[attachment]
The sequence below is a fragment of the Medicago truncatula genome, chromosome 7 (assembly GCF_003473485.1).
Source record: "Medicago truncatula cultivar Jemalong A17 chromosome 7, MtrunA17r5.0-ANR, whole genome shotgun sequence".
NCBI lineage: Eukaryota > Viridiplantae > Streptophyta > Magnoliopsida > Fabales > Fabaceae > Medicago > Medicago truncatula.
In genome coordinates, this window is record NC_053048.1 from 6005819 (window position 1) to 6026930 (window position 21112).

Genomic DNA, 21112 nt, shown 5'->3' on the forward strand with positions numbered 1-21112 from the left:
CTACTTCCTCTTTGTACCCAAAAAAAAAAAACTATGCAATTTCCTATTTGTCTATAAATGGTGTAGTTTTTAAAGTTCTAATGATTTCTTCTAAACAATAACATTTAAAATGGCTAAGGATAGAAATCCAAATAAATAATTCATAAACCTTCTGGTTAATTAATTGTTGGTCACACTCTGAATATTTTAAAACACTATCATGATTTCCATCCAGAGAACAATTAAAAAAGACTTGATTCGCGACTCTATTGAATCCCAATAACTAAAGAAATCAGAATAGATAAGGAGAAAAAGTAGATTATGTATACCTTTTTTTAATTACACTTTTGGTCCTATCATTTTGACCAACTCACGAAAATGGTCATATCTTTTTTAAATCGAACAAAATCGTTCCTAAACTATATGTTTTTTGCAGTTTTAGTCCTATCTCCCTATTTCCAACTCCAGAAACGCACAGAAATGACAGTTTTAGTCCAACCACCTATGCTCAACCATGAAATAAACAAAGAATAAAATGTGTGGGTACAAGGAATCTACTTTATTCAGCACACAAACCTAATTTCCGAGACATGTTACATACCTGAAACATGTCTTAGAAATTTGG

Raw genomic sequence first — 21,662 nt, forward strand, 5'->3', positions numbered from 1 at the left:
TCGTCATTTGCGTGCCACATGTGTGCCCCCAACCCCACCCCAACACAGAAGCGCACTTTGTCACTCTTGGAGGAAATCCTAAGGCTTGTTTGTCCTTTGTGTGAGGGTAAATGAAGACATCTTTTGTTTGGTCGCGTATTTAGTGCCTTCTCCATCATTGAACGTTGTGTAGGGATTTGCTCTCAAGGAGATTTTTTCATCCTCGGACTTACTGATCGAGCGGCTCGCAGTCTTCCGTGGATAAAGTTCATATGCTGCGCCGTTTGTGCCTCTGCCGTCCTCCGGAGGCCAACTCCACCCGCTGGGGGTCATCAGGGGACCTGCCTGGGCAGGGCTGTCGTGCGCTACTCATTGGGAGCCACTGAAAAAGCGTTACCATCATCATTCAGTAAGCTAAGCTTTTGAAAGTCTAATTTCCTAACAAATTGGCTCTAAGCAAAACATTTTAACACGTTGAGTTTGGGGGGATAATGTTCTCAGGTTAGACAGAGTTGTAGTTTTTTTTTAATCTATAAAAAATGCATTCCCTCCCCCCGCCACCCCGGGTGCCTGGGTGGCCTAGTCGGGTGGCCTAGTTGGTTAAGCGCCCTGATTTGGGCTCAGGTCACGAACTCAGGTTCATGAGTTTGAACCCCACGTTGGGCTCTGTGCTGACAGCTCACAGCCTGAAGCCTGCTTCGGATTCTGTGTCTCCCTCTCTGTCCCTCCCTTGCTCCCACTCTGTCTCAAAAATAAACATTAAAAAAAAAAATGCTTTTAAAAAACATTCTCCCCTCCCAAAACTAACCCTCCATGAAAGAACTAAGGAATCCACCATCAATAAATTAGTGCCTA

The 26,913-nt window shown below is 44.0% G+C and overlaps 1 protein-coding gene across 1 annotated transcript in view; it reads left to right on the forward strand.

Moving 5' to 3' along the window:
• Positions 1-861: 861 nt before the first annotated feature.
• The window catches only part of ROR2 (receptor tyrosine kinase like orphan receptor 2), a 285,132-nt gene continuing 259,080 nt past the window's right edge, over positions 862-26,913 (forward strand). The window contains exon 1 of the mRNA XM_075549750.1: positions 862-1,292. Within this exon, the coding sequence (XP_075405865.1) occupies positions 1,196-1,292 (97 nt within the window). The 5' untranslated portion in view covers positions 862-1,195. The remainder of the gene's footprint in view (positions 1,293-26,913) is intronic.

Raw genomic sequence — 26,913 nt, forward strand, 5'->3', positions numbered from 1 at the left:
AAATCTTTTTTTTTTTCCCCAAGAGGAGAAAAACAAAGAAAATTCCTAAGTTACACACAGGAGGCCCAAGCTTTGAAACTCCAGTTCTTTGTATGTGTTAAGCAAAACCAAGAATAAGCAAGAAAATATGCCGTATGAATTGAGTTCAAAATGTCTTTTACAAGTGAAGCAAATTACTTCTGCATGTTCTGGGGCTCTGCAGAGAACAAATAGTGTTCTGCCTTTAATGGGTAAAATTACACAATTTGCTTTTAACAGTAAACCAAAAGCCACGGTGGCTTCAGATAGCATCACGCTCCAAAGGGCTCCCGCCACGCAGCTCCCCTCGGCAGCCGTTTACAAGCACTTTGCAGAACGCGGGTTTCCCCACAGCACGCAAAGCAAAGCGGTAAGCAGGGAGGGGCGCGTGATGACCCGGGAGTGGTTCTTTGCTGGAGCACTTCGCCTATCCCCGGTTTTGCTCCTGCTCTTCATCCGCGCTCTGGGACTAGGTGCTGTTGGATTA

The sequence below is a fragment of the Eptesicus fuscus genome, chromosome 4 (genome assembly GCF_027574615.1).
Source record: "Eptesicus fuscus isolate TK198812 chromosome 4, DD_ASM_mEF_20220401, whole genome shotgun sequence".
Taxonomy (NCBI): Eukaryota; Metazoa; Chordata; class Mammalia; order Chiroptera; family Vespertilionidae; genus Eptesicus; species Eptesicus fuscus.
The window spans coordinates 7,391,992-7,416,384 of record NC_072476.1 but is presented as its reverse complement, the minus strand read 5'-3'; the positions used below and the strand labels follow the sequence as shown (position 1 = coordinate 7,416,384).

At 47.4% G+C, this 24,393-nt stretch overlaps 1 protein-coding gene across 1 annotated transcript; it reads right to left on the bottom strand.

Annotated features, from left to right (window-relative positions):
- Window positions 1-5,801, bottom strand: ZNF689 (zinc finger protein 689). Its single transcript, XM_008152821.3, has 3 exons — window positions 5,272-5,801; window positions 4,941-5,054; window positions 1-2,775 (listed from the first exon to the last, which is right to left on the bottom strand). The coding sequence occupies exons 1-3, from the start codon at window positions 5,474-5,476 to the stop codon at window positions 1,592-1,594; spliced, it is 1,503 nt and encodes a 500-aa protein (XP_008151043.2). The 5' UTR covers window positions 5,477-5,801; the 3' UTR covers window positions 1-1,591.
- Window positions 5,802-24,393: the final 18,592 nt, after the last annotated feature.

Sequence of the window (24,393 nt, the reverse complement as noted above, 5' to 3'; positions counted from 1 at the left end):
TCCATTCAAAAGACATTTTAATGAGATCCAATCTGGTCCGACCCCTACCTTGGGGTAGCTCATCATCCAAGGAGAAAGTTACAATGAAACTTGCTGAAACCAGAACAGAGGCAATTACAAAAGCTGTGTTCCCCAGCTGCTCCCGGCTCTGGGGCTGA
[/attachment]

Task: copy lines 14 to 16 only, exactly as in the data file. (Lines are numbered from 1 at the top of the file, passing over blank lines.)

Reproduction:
AAATCTTTTTTTTTTTCCCCAAGAGGAGAAAAACAAAGAAAATTCCTAAGTTACACACAGGAGGCCCAAGCTTTGAAACTCCAGTTCTTTGTATGTGTTAAGCAAAACCAAGAATAAGCAAGAAAATATGCCGTATGAATTGAGTTCAAAATGTCTTTTACAAGTGAAGCAAATTACTTCTGCATGTTCTGGGGCTCTGCAGAGAACAAATAGTGTTCTGCCTTTAATGGGTAAAATTACACAATTTGCTTTTAACAGTAAACCAAAAGCCACGGTGGCTTCAGATAGCATCACGCTCCAAAGGGCTCCCGCCACGCAGCTCCCCTCGGCAGCCGTTTACAAGCACTTTGCAGAACGCGGGTTTCCCCACAGCACGCAAAGCAAAGCGGTAAGCAGGGAGGGGCGCGTGATGACCCGGGAGTGGTTCTTTGCTGGAGCACTTCGCCTATCCCCGGTTTTGCTCCTGCTCTTCATCCGCGCTCTGGGACTAGGTGCTGTTGGATTA

The sequence below is a fragment of the Eptesicus fuscus genome, chromosome 4 (genome assembly GCF_027574615.1).
Source record: "Eptesicus fuscus isolate TK198812 chromosome 4, DD_ASM_mEF_20220401, whole genome shotgun sequence".